So far my entire blog has more or less been dedicated to the experiences I made with one particular person – namely the narcissist I recently dated during the course of several months. What I’ve only mentioned in passing until now is that I’d already fallen for a narcissist before I met that particular guy. Back then I wasn’t aware of the fact that he was a narcissist. I only knew that he used me, toyed with my feelings and broke my heart. Fortunately, our interactions were limited to a very short amount of time and consequently, the damage I took from him was not too overwhelming It took another painful experience to finally see that there was a pattern in my behavior and that I tended to attract and be attracted to shady guys who were unable and unwilling to offer a healthy and committed relationship to me. As I’ve learned through reading a lot on narcissism, many of us repeatedly fall for narcissists or other kinds of unavailable people. It often takes us several very painful episodes to realize that there is something wrong with our attitudes towards relationships and that we need to reassess our behavior. In my case, it took two painful experiences to see that I showed clear codependent tendencies, was willing to give to the point of self-sacrifice, allowed myself to feel too much too fast, and generally allowed others to overstep every boundary of decent human behavior without being able to disentangle myself.

About one and a half years ago, I started dating a very overt narcissist. Back then I didn’t know anything about narcissism and therefore never really questioned my willingness to go out with him. I met him at work, where he stepped by once in a while to fix our computers. At first, I didn’t even like him. He seemed to be incredibly arrogant and impolite – talking to all of us as if we were imbeciles and clearly feeling superior and very sure of himself. He was extremely handsome and also very aware of that fact – which only added to his aura of haughtiness. After a certain amount of time, he seemed to be showing an interest in me. He sent emails to my work email address in which he soon began to ask rather private questions. Eventually, he asked whether I was interested in having lunch with him. I somehow felt flattered and agreed – despite the fact that I thought of him as an arrogant ass. After that lunch he began to pursue me more adamantly. I wasn’t really interested in seeing him again anytime soon. I went on a three-week vacation and during that time he sent me a message every day – becoming ever more flirty in his wording. Again I felt flattered and replied to each and every single one of his messages. It was like a little game for me: I enjoyed the attention, but wasn’t that emotionally involved. My friends repeatedly advised me against getting too involved with him, because they too thought of him as an arrogant ass who would eventually only break my heart. I didn’t listen to them…and it turned out to be a grave mistake.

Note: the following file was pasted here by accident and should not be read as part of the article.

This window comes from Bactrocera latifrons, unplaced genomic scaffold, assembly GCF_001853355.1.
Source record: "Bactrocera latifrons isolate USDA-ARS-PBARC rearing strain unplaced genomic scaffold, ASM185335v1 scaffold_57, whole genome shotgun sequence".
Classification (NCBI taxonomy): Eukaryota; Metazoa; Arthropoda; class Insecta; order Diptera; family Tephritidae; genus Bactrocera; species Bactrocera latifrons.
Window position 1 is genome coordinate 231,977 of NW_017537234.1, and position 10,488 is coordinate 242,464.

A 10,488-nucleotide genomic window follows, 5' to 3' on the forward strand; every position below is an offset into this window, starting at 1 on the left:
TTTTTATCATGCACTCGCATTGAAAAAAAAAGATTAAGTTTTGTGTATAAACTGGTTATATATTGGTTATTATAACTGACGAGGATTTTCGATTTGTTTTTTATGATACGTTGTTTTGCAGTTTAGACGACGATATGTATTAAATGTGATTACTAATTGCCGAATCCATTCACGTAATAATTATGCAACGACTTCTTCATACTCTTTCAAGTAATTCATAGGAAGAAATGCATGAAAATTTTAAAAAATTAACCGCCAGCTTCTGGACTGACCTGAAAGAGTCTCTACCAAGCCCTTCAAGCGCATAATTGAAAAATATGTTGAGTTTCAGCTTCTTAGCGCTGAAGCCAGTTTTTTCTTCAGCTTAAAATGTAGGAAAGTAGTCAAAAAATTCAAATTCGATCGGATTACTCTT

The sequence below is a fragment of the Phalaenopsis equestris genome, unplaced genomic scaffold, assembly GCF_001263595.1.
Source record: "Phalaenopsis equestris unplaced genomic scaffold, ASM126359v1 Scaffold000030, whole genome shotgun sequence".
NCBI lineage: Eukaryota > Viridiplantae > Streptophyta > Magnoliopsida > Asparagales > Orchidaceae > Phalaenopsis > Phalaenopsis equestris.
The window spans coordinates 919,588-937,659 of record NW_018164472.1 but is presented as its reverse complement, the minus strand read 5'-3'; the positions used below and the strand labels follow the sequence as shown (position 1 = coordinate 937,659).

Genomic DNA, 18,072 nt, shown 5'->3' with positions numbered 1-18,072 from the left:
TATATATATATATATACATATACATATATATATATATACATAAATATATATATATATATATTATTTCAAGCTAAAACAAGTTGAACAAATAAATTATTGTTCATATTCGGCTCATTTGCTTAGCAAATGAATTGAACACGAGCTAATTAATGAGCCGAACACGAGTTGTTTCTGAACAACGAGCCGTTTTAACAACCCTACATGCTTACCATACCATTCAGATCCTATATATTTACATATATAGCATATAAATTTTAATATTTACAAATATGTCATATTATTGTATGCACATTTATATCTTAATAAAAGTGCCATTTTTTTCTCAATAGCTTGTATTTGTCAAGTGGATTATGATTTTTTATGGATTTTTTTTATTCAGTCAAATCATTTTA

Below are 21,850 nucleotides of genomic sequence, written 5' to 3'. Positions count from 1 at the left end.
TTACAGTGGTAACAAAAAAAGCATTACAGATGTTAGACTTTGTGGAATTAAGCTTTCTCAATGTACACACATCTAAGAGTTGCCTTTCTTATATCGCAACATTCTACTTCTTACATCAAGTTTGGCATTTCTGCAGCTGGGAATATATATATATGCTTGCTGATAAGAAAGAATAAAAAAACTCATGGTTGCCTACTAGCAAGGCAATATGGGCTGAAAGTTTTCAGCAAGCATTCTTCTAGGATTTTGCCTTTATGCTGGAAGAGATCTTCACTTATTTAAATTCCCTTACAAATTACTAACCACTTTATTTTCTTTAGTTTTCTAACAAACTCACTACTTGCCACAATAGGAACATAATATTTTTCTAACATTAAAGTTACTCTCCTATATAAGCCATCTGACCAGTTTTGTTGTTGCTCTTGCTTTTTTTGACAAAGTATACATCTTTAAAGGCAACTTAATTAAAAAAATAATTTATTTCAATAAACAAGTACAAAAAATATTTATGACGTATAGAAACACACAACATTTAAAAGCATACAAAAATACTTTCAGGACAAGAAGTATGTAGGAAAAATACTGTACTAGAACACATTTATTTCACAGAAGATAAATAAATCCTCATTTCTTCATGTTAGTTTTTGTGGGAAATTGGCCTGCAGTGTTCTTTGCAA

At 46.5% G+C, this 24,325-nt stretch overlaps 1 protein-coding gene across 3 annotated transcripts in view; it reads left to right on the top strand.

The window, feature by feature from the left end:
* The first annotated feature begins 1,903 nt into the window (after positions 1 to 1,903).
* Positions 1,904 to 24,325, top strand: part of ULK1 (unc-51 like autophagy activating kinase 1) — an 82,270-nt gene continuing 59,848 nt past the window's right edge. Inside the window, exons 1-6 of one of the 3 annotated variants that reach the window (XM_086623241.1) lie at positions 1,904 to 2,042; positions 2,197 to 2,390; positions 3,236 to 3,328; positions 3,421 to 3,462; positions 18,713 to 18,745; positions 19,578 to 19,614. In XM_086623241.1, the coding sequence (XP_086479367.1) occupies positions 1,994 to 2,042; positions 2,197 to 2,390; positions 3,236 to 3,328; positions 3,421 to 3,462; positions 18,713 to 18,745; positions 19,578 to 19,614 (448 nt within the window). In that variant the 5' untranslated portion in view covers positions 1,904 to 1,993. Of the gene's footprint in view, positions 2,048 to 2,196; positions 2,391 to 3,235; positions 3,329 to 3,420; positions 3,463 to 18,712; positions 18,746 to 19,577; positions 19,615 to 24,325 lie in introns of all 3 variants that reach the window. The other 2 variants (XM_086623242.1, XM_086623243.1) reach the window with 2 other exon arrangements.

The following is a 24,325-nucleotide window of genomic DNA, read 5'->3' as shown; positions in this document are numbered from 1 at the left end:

When I came back from my vacation we went on several dates together, and after only about a week he invited me to his apartment. Without giving the matter much thought I agreed. I was very aware of the fact that the game had turned into something more serious and that I had begun to fall for him. There was something about him – and his aura of aloofness and smartness – that I found highly attractive and I was looking forward to meeting him at his apartment. We had an incredible time together, I spent the night at his place and I was feeling elated and happy. I thought I had just witnessed the beginning of something great and incredible…Little did I know that I was being used only to be discarded once he had gotten what he wanted. When I arrived back home and contacted him, he told me without further ado that it was over, that he wasn’t prepared to enter into a relationship…and that was it. I never heard from him again. He got what he wanted, he managed to get me into bed…and that was all he was ever looking for. He just failed to tell me so beforehand. For him it was all about the chase, and as soon as he had managed to “conquer” me I was no longer interesting for him.

I was devastated, because I had seriously begun to fall for him and I had been convinced that he had been genuinely interested in me. His pursuit of me was so persistent that it seemed perfectly clear he had more than just a passing interest in me. It had never occured to me that he just wanted to make a conquest to get a boost for his ego. I was too naive and convinced in the innate goodness of others to realize that I was being used only to be discarded and that I had just made my first experience with a full-blown narcissist. I immediately blamed myself for what happened – thinking that there must have been something wrong with me, that I was just not attractive enough, that something about me has turned him off and that he therefore decided to end things between us. I started to lose a great deal of weight to feel better about myself and turned into a very skinny creature in the process. It never crossed my mind that he was a narcissist and that his pursuit of me was only meant to satisfy his own short-term needs. I tried to move on as fast as possible and never really throroughly processed what had happened to me. For me it was a one-time mistake and I was convinced that something like that would never happen to me again.